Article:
(75 ILCS 5/) Illinois Local Library Act
From the Daily Chronicle:
The Illinois Local Library Act states: “The library taxes provided for in this Act shall be levied by the corporate authorities in the amounts determined by the board and collected in like manner with other general taxes of the city, village, incorporated town or township and the proceeds shall be deposited in a special fund, which shall be known as the library fund.”
The act goes on to say that any expenditures from the library shall be under the direction of its board.
“The state statute is clear,” [Norma] Guess said. “…The corporate authority shall approve the levy.”
The Illinois Local Library Act is more than the one sentence (75 ILCS 5/3-5) quoted above.
It is clear that the library board and the City of DeKalb, as the corporate authority, failed to adhere to procedures for accumulating funds (75 ILCS 5/5‑1).
Whenever the board of trustees of any public library organized under this Act determines to erect a building to be used as a library, or to purchase a site for the same, or to purchase a building [...] The board shall make a record of their proceedings and determinations and transmit a copy thereof to the corporate authorities for their consideration and approval.
The DeKalb Public Library and the City of DeKalb appear determined to stay on plan to expand the library without public approval — because they can. But in violating the law they have denied voters due process. If they followed 75 ILCS 5/3 in total, for example, any citizen could have petitioned for the initiative to be placed on the ballot.
So there appears to be four options:
- Accept it that this is Illinois and this is what our government has become. It is what it is.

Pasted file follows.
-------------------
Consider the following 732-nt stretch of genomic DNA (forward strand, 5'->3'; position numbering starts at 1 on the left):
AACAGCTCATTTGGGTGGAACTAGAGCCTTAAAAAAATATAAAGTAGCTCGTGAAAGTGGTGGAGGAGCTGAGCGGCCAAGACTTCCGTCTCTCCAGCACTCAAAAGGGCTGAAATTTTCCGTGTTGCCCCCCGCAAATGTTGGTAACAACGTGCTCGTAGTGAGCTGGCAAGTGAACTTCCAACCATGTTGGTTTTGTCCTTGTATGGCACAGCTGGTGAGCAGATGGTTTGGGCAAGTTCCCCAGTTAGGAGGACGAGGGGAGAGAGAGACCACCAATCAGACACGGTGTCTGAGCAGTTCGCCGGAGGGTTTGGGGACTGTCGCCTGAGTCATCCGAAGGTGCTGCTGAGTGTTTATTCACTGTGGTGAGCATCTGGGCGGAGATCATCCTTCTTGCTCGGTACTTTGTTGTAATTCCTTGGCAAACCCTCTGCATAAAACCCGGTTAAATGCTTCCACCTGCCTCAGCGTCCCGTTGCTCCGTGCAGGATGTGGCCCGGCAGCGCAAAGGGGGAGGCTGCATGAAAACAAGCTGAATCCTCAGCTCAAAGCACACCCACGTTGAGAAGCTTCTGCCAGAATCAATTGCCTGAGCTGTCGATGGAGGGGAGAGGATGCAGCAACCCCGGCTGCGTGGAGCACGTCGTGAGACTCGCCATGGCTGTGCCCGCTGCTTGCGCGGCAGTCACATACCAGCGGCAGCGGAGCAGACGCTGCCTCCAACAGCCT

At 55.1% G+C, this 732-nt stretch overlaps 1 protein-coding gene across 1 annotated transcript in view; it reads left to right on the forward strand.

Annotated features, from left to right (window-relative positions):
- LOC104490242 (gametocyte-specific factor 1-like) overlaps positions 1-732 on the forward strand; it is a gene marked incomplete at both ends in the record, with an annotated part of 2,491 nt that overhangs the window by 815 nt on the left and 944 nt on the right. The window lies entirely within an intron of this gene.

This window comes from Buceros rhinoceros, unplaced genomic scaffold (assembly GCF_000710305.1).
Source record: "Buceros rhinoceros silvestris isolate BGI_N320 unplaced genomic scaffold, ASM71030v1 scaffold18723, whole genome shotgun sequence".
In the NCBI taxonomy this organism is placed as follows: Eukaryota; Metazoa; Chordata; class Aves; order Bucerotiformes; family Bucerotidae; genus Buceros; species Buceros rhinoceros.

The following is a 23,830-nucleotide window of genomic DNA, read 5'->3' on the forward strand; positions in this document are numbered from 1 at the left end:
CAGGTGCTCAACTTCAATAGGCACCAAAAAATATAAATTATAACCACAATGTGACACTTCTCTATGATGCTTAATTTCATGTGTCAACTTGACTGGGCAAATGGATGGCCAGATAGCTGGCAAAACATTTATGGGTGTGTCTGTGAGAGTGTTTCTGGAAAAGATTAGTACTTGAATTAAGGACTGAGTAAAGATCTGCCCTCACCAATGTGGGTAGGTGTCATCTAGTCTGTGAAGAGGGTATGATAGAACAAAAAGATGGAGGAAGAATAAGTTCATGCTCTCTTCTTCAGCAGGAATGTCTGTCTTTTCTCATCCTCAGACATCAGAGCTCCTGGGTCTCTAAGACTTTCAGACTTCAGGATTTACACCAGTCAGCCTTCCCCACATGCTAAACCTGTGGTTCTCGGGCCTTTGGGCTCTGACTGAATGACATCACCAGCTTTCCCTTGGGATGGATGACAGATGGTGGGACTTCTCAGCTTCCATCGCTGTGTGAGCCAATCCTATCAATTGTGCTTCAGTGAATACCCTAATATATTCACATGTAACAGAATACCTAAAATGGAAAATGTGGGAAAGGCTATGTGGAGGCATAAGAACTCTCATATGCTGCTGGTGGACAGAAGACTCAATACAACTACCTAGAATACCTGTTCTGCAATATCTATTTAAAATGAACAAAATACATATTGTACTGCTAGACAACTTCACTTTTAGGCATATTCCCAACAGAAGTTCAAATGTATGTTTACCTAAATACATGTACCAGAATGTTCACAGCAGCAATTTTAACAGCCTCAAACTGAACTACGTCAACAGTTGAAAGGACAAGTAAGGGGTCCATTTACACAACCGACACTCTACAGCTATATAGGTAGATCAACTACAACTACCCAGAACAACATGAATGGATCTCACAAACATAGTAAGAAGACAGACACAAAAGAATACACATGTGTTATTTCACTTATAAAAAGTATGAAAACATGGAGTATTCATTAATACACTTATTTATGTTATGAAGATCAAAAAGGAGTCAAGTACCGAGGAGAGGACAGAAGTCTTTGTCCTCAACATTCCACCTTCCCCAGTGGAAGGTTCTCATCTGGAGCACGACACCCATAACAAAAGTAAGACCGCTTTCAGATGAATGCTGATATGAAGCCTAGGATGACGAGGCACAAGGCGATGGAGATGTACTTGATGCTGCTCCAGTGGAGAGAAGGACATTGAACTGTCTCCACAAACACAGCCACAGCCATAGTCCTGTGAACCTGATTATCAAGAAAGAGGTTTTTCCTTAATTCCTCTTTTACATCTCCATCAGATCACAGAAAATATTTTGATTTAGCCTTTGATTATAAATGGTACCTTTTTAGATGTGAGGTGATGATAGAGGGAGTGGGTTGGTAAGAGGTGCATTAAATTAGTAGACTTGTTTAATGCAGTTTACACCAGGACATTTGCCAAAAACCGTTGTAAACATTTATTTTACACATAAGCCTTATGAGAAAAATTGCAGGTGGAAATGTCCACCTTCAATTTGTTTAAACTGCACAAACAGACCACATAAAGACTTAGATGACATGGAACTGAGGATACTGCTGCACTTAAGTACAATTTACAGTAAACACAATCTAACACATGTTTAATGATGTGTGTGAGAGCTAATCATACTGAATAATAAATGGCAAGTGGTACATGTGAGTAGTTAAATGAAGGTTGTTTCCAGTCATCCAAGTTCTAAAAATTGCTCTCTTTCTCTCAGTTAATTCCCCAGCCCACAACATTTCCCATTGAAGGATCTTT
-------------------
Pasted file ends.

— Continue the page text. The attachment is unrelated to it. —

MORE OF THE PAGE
- File for an injunction asking the courts to intervene. Swann v. Charlotte-Mecklenburg Board of Education, 402 U.S. 1, 15-16 (1971) (‘Once a right and a violation have been shown, the scope of a district court’s equitable powers to remedy past wrongs is broad, for breadth and flexibility are inherent in equitable remedies.’).
- Ask the newly elected States Attorney to seek a legal opinion and remedy from the Illinois Attorney General.
- (75 ILCS 5/2‑7) Sec. 2‑7. Dissolution for failure to perform duties.
(a) If the board of trustees of a public library established under this Act has failed to perform its duties and functions under this Act, then a petition for dissolution that is signed by at least 1% of the electors in the municipality or township may be filed with the clerk of the circuit court of the county in which the public library, or the predominant portion thereof, is located. The petition must (i) clearly define the territory embraced in such public library, (ii) set forth the name of the public library, and (iii) set forth sufficient facts establishing that, within the 3‑year period immediately prior to the filing of the petition, the board of trustees:
(1) failed to hold regular meetings of the board;
(2) failed to pass an annual appropriation ordinance or to levy taxes for the purposes of the district; or
(3) failed to perform the duties and functions imposed by law.
(b) Upon the filing of a petition under subsection (a), the circuit judge shall set a date and time for a judicial hearing on the petition. At least 20 days prior to the hearing date, the clerk of the circuit court shall give notice of the time and place of the hearing by publication in one or more daily or weekly newspapers having a general circulation within the municipality or township.
(c) If, at the hearing under subsection (b), the circuit judge finds that the petition meets the requirements of subsection (a) and that the allegations set forth in the petition are true, then he or she shall enter an order dissolving the public library. If the public library is dissolved by the circuit court under this Section, then the affairs of the public library must be disposed of in the manner as provided in this Act. [...]
From the beginning of this whole ordeal I have maintained that the DeKalb Public Library is not above the law and that it owes the public a full account of this matter. The City of DeKalb has fiduciary responsibilities in making sure that the library’s property tax levy was done according to law.
Of the four options I like the last the most. Voter participation sends the strongest message.
75 ILCS 5/ Local Library Act